do not take office until January 1st.
Officers to be elected at the June 24th
Annual Business Meeting in Clearwater
are President, Producer Vice President,
Distributor Vice President, Treasurer, and
Assistant Treasurer. One-third of the
thirty directors-5 producers and 5 dis-
tributors-are to be elected for three-year
terms and one vacancy each for producers
and distributors will be filled.
Producer directors whose terms expire
at the end of 1955 are: John Adkinson,
Pensacola; John McMullen, Clearwater;
J. H. Adams and A. T. Alvarez, Jackson-
ville, and John Hentz, Panama City.
Distributor directors whose terms are
to expire are: T. G. Lee, Orlando; W. J.
Barritt, Tampa; John Hood, Bradenton,
and D. E. Perret, Jacksonville.
AND FEATURED SPEAKERS
The Executive Committee of the
Florida Dairy Association states that con-
vention subjects and speakers were se-
lected with the thought that each would
contribute something definite to the con-
sideration of the most pressing problems
of the industry at this time.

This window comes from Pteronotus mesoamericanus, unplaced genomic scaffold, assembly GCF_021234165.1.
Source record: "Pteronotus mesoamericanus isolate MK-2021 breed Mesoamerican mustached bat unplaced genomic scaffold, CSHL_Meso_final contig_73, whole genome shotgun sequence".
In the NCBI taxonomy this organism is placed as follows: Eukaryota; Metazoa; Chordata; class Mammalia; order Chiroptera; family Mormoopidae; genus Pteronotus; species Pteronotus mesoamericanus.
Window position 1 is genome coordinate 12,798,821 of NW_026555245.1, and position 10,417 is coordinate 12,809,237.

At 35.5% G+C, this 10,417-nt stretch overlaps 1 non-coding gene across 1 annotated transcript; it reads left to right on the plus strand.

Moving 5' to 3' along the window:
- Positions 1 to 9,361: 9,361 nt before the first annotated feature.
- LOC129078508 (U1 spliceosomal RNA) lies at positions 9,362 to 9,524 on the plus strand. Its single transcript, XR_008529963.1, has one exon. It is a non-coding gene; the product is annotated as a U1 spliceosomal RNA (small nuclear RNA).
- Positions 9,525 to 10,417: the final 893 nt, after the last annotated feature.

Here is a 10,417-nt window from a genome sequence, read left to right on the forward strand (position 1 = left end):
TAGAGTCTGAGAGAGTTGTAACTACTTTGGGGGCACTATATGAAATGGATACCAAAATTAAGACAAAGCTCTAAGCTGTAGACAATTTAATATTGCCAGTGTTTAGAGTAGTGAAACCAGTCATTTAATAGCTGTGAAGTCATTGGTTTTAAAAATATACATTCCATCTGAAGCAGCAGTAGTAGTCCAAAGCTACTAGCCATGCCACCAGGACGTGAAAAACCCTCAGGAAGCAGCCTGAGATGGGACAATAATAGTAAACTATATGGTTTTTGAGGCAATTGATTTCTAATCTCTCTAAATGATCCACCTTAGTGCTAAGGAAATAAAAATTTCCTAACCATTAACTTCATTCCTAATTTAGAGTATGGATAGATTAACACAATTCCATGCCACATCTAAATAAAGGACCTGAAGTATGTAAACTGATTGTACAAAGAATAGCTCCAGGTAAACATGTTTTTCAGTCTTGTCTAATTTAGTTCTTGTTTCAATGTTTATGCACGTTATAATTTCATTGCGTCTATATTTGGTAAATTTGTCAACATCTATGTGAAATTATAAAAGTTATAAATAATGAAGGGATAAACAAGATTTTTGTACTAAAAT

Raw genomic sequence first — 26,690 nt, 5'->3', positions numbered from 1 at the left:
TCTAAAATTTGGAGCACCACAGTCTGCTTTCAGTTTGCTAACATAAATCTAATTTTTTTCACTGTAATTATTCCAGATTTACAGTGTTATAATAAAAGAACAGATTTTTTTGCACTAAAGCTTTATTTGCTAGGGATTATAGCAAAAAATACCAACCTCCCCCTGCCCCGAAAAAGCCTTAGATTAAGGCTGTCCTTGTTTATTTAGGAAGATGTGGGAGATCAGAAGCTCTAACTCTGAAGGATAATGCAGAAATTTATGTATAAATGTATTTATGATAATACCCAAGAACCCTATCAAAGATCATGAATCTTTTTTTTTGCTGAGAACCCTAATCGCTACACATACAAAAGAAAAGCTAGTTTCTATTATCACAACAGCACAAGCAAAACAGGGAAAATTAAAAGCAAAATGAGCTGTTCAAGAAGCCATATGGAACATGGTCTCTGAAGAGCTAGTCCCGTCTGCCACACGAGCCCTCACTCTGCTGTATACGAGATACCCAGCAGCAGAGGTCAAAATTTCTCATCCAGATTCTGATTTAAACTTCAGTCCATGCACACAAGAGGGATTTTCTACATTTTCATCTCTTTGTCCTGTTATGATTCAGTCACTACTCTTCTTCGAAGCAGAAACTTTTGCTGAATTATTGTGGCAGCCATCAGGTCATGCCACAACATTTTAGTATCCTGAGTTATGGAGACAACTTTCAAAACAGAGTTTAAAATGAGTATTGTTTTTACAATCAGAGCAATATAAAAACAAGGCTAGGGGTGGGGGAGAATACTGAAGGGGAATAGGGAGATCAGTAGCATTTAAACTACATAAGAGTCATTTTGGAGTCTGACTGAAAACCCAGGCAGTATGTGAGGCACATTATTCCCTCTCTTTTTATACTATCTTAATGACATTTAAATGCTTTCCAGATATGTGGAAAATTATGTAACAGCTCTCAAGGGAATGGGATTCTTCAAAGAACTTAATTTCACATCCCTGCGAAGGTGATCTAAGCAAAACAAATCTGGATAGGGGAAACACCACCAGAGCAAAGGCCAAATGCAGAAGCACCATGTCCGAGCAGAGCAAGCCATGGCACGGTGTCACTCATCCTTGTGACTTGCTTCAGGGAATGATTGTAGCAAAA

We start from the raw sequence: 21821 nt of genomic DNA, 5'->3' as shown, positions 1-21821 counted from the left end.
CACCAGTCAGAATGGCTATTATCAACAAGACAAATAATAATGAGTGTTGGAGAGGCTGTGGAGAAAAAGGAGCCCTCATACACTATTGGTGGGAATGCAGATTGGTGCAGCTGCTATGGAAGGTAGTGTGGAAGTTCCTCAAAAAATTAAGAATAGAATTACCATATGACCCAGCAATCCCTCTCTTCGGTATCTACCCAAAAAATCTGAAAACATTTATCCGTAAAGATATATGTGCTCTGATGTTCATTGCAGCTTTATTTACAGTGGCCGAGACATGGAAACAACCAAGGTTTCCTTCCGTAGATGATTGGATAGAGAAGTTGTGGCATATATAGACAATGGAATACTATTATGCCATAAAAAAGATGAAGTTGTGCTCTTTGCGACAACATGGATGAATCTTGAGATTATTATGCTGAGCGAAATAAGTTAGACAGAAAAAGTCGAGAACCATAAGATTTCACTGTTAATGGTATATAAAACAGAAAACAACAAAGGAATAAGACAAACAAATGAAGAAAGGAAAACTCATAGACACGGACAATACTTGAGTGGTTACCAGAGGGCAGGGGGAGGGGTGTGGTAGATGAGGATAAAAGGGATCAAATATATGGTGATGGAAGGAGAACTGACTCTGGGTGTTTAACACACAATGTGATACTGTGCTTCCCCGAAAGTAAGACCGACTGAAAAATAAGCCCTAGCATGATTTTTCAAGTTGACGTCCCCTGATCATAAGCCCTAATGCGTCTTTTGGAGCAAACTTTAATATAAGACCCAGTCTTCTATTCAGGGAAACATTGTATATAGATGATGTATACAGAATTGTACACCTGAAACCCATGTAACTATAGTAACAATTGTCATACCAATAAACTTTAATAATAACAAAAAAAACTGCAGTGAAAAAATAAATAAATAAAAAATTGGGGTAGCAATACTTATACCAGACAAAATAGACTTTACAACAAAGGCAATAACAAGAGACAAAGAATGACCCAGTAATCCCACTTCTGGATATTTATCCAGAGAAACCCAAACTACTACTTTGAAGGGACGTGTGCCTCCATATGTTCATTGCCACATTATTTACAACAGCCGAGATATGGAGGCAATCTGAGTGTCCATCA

The principal speakers and subjects for
discussions are: Dr. Ouida Abbott, Uni-
versity of Florida; T. W. Douglas, Milk
Industry Foundation; Neal Kelly, Nation-
al Dairy Council; Raymond Lee and L.
K. Nicholas, Florida Milk Commission;
Rex Paxton, Sutherland Paper Co.; C. W.
Reaves, Leon Mull and Dix Arnold, Flor-
ida Agricultural Experiment station; Bob
North and D. J. Cook, National Ice
Cream Association and Bryan Blalock,
Convention subjects include: Milk and
Ice Cream Sales Promotion, Public Re-
lations, Dairy Legislation, Producer and
Distributor Fair Trade Practices, Milk
Nutrition Education, Milk Price Enforce-
ment, Milk Surplus and Milk Importation
Controls. Reducing Dairy Feed Costs.
16 FLORIDA DAIRY NEWS
Those attending the June 22-24 Annual Convention of the Florida Dairy Association
will find this swimming pool and garden of the Fort Harrison Hotel at Clearwater, a most
delightful place for relaxation.
FOR MASTITIS CONTROL